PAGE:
Editor’s Note: This recurring series attempts to offer students an opportunity to share their thoughts on subjects difficult to discuss with peers.
On a typical Thursday evening in West Campus, the overbearing bass of a hip-hop song pulses through the air beneath a layer of indiscernible laughter and conversation. Some students will wake up the next morning and laugh at their drunken escapades. Others remember nothing.
These students are part of a campus culture where the term “blackout drunk” is commonplace, even though less than 10 percent of adults and college students are considered binge drinkers, according to Healthyhorns. The term refers to memory loss caused by consuming too much alcohol, ranging from fragmentary blackouts to complete loss of memory during the period of intoxication.
There is a wide range of student opinions tied to alcohol and blacking out. In her New York Times best-selling memoir, “Blackout: Remembering The Things I Drank To Forget,” UT alumna Sarah Hepola discusses her alcohol-ridden young adulthood and the wisdom she obtained from those experiences. Through her research, she said she found that today’s college crowd generally approaches blacking out more casually than the students she observed during her time on the 40 Acres 20 years ago.
“I think we live in a culture that has encouraged a lot of [drunken] shenanigans, especially in college, as sort of rite of passage,” Hepola said. “I think that needs to be disrupted a little bit.”
Mechanical engineering senior Kirby Martinez said he has blacked out about 20 times, none of which were intentional.
“I don’t go into the night being, like, ‘I want to black out,’” Martinez said. “I go into the night saying, ‘I want to get fucked up,’ and whatever amount of alcohol that’s going to take, I’m going to drink it. If that amount happens to be past the point of blackout, then I black out.”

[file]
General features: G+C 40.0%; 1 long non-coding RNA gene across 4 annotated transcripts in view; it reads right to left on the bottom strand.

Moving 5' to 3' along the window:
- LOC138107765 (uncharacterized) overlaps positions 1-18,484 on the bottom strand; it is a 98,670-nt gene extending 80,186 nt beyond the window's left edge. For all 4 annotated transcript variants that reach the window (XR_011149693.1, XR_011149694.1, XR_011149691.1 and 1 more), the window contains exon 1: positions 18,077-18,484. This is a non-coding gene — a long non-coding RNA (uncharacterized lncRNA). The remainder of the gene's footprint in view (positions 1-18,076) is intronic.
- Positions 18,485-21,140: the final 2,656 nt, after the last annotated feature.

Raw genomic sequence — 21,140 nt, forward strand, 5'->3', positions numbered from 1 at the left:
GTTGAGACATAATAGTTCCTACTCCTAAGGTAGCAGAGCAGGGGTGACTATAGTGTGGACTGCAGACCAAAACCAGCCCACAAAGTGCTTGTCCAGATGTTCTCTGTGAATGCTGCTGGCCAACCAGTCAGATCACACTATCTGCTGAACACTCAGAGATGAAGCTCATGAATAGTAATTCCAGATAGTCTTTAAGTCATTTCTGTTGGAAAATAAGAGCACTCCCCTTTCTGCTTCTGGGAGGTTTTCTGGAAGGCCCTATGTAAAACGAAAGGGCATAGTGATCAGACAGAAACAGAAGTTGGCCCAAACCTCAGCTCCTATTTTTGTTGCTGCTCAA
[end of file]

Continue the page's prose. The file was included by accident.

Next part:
Although he said he has never run into legal trouble while blackout drunk, Martinez said he sometimes engages in dangerous activity such as jumping over dumpsters or into lakes.
In her research, Hepola found that the blood alcohol content levels for people with fragmentary blackouts is generally around .2 BAC. At .3 BAC, full-blown blackouts occur, and at about .35 BAC, death could occur. The legal limit in Texas is .08 BAC.
Hepola said she found these numbers concerning because the small .05 margin between blacking out and death and the ease at which drinkers can unknowingly pass from one level to the next.
Journalism junior Jules Lawrence said he often finds himself on the verge of blacking out but disregards his limit because once he is already drunk, his decision-making skills are no longer sharp.
Lawrence said he thinks blacking out can become a problem when done in excess, but he doesn’t consider himself a crazy partier and has never felt shame or worry after a blackout.
“It’s honestly kind of fun to piece back together what happened that night,” Lawrence said. “It’s like [the game of] Clue — you have some pieces, but you have to figure out what all the other ones are.”
After interviewing both men and women about their drinking habits, Hepola said she found that women have more anxiety and regret than men after blacking out, worrying about how they were perceived or if they tarnished their image.
Twenty-five-year-old journalism senior Alexa Hart said she regretted many of the nights she unintentionally blacked out when she was younger. Now, she realizes getting blackout drunk wasn’t cute or fun but hurtful to the people she cared about and herself — both emotionally and physically, as she sometimes woke up with unexplained bruises from drunken falls.
When friends rehashed the happenings of her drunken escapades, she said she often felt ashamed but would later find herself drinking again, caught in a seemingly hopeless cycle.
“Everyone says, ‘It’s not alcoholism when you’re in college,’ and that kind of obscures realizing that maybe you are drinking too much,” Hart said. “Maybe what you are doing isn’t normal or healthy or OK.”
Maddie Houston, a communication sciences and disorders sophomore, said she does not have what she considers normal drinking habits for a college student. She attends parties but does not drink, limiting her alcohol intake to a glass of wine with family or friends. She said her faith and the fear of losing control or her memory keeps her from ever getting drunk.
“I’m a Christian, but it’s not like I think God condemns those who drink,” Houston said. “It just gives me a different outlook on how I want to live, and I think it would be hard for me to do that if I were drunk a lot of the time.”
Twenty years removed from her blackout streak, Hepola said she remembers the sense of belonging that came with drinking in college. She doesn’t encourage students to abstain from alcohol but to be more aware of the risk factors involved with drinking, which include personal injury, sexual assault, violence and
“I don’t like giving advice because I never took advice,” Hepola said. “People would be like, ‘This horrible thing happened to me,’ and I would be like, ‘OK, that’s sad, but that’s not going to happen to me.’ But when it does, that changes you.”